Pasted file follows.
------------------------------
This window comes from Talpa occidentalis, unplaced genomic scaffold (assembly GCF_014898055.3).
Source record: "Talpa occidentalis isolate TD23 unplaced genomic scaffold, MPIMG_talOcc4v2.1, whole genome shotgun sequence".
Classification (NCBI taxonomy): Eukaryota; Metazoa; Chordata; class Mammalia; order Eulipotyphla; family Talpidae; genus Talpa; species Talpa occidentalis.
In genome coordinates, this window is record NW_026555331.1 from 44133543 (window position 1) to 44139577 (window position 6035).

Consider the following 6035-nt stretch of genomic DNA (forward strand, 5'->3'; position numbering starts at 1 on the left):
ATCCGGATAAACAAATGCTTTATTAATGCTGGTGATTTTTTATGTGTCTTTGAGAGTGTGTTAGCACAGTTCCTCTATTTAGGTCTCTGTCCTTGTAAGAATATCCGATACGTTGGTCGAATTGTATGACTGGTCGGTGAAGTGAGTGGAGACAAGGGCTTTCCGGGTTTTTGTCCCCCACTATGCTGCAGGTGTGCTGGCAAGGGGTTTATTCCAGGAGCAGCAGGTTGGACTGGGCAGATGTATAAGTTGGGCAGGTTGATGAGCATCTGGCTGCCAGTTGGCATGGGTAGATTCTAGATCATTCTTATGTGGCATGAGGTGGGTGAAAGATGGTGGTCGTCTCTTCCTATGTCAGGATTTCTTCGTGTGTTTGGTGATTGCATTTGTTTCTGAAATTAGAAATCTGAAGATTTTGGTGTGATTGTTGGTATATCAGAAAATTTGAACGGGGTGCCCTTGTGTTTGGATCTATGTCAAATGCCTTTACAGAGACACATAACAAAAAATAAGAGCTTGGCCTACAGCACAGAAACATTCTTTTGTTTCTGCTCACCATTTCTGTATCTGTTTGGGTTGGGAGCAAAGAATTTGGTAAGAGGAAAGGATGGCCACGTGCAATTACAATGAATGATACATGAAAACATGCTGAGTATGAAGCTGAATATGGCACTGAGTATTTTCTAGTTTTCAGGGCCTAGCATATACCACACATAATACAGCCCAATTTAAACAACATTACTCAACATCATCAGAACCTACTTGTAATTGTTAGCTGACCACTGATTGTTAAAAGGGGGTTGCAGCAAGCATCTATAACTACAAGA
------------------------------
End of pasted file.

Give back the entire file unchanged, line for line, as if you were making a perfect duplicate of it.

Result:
This window comes from Talpa occidentalis, unplaced genomic scaffold (assembly GCF_014898055.3).
Source record: "Talpa occidentalis isolate TD23 unplaced genomic scaffold, MPIMG_talOcc4v2.1, whole genome shotgun sequence".
Classification (NCBI taxonomy): Eukaryota; Metazoa; Chordata; class Mammalia; order Eulipotyphla; family Talpidae; genus Talpa; species Talpa occidentalis.
In genome coordinates, this window is record NW_026555331.1 from 44133543 (window position 1) to 44139577 (window position 6035).

Consider the following 6035-nt stretch of genomic DNA (forward strand, 5'->3'; position numbering starts at 1 on the left):
ATCCGGATAAACAAATGCTTTATTAATGCTGGTGATTTTTTATGTGTCTTTGAGAGTGTGTTAGCACAGTTCCTCTATTTAGGTCTCTGTCCTTGTAAGAATATCCGATACGTTGGTCGAATTGTATGACTGGTCGGTGAAGTGAGTGGAGACAAGGGCTTTCCGGGTTTTTGTCCCCCACTATGCTGCAGGTGTGCTGGCAAGGGGTTTATTCCAGGAGCAGCAGGTTGGACTGGGCAGATGTATAAGTTGGGCAGGTTGATGAGCATCTGGCTGCCAGTTGGCATGGGTAGATTCTAGATCATTCTTATGTGGCATGAGGTGGGTGAAAGATGGTGGTCGTCTCTTCCTATGTCAGGATTTCTTCGTGTGTTTGGTGATTGCATTTGTTTCTGAAATTAGAAATCTGAAGATTTTGGTGTGATTGTTGGTATATCAGAAAATTTGAACGGGGTGCCCTTGTGTTTGGATCTATGTCAAATGCCTTTACAGAGACACATAACAAAAAATAAGAGCTTGGCCTACAGCACAGAAACATTCTTTTGTTTCTGCTCACCATTTCTGTATCTGTTTGGGTTGGGAGCAAAGAATTTGGTAAGAGGAAAGGATGGCCACGTGCAATTACAATGAATGATACATGAAAACATGCTGAGTATGAAGCTGAATATGGCACTGAGTATTTTCTAGTTTTCAGGGCCTAGCATATACCACACATAATACAGCCCAATTTAAACAACATTACTCAACATCATCAGAACCTACTTGTAATTGTTAGCTGACCACTGATTGTTAAAAGGGGGTTGCAGCAAGCATCTATAACTACAAGA